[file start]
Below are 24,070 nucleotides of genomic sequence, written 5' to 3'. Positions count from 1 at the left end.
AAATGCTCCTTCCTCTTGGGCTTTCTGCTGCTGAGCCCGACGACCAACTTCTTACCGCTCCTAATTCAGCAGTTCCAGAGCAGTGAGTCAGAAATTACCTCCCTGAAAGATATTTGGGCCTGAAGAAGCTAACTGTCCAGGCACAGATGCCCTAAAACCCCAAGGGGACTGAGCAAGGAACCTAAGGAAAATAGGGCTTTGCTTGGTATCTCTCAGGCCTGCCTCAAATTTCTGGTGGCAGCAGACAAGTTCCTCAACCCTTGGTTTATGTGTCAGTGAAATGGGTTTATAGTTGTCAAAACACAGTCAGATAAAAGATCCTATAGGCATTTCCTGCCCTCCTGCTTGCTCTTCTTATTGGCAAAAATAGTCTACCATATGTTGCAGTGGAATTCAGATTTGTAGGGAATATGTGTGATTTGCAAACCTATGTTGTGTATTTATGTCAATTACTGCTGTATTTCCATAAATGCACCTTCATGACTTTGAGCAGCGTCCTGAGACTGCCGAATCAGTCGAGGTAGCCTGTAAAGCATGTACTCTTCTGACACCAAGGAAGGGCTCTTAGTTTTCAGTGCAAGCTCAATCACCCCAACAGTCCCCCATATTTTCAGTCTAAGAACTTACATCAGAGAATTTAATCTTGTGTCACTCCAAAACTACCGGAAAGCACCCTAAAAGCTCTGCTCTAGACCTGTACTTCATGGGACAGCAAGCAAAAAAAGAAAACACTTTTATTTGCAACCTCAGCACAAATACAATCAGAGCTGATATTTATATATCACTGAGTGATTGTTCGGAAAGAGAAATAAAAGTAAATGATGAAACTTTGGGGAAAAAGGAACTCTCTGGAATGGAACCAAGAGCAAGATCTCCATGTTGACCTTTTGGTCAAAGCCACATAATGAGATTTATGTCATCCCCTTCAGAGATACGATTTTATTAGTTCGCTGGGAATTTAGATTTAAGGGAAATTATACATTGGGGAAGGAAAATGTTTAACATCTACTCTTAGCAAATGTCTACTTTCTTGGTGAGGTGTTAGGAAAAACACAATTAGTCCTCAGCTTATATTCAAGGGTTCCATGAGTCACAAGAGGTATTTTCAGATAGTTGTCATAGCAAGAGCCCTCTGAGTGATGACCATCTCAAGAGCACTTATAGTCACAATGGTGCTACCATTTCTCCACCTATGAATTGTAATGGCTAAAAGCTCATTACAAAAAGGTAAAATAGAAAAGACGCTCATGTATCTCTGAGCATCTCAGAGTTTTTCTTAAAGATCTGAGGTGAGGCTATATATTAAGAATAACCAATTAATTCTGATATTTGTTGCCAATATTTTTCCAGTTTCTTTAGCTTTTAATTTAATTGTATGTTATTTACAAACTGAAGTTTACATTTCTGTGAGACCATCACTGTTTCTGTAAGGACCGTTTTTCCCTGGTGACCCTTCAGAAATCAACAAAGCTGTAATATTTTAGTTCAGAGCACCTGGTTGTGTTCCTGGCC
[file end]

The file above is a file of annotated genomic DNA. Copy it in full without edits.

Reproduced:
Below are 24,070 nucleotides of genomic sequence, written 5' to 3'. Positions count from 1 at the left end.
AAATGCTCCTTCCTCTTGGGCTTTCTGCTGCTGAGCCCGACGACCAACTTCTTACCGCTCCTAATTCAGCAGTTCCAGAGCAGTGAGTCAGAAATTACCTCCCTGAAAGATATTTGGGCCTGAAGAAGCTAACTGTCCAGGCACAGATGCCCTAAAACCCCAAGGGGACTGAGCAAGGAACCTAAGGAAAATAGGGCTTTGCTTGGTATCTCTCAGGCCTGCCTCAAATTTCTGGTGGCAGCAGACAAGTTCCTCAACCCTTGGTTTATGTGTCAGTGAAATGGGTTTATAGTTGTCAAAACACAGTCAGATAAAAGATCCTATAGGCATTTCCTGCCCTCCTGCTTGCTCTTCTTATTGGCAAAAATAGTCTACCATATGTTGCAGTGGAATTCAGATTTGTAGGGAATATGTGTGATTTGCAAACCTATGTTGTGTATTTATGTCAATTACTGCTGTATTTCCATAAATGCACCTTCATGACTTTGAGCAGCGTCCTGAGACTGCCGAATCAGTCGAGGTAGCCTGTAAAGCATGTACTCTTCTGACACCAAGGAAGGGCTCTTAGTTTTCAGTGCAAGCTCAATCACCCCAACAGTCCCCCATATTTTCAGTCTAAGAACTTACATCAGAGAATTTAATCTTGTGTCACTCCAAAACTACCGGAAAGCACCCTAAAAGCTCTGCTCTAGACCTGTACTTCATGGGACAGCAAGCAAAAAAAGAAAACACTTTTATTTGCAACCTCAGCACAAATACAATCAGAGCTGATATTTATATATCACTGAGTGATTGTTCGGAAAGAGAAATAAAAGTAAATGATGAAACTTTGGGGAAAAAGGAACTCTCTGGAATGGAACCAAGAGCAAGATCTCCATGTTGACCTTTTGGTCAAAGCCACATAATGAGATTTATGTCATCCCCTTCAGAGATACGATTTTATTAGTTCGCTGGGAATTTAGATTTAAGGGAAATTATACATTGGGGAAGGAAAATGTTTAACATCTACTCTTAGCAAATGTCTACTTTCTTGGTGAGGTGTTAGGAAAAACACAATTAGTCCTCAGCTTATATTCAAGGGTTCCATGAGTCACAAGAGGTATTTTCAGATAGTTGTCATAGCAAGAGCCCTCTGAGTGATGACCATCTCAAGAGCACTTATAGTCACAATGGTGCTACCATTTCTCCACCTATGAATTGTAATGGCTAAAAGCTCATTACAAAAAGGTAAAATAGAAAAGACGCTCATGTATCTCTGAGCATCTCAGAGTTTTTCTTAAAGATCTGAGGTGAGGCTATATATTAAGAATAACCAATTAATTCTGATATTTGTTGCCAATATTTTTCCAGTTTCTTTAGCTTTTAATTTAATTGTATGTTATTTACAAACTGAAGTTTACATTTCTGTGAGACCATCACTGTTTCTGTAAGGACCGTTTTTCCCTGGTGACCCTTCAGAAATCAACAAAGCTGTAATATTTTAGTTCAGAGCACCTGGTTGTGTTCCTGGCC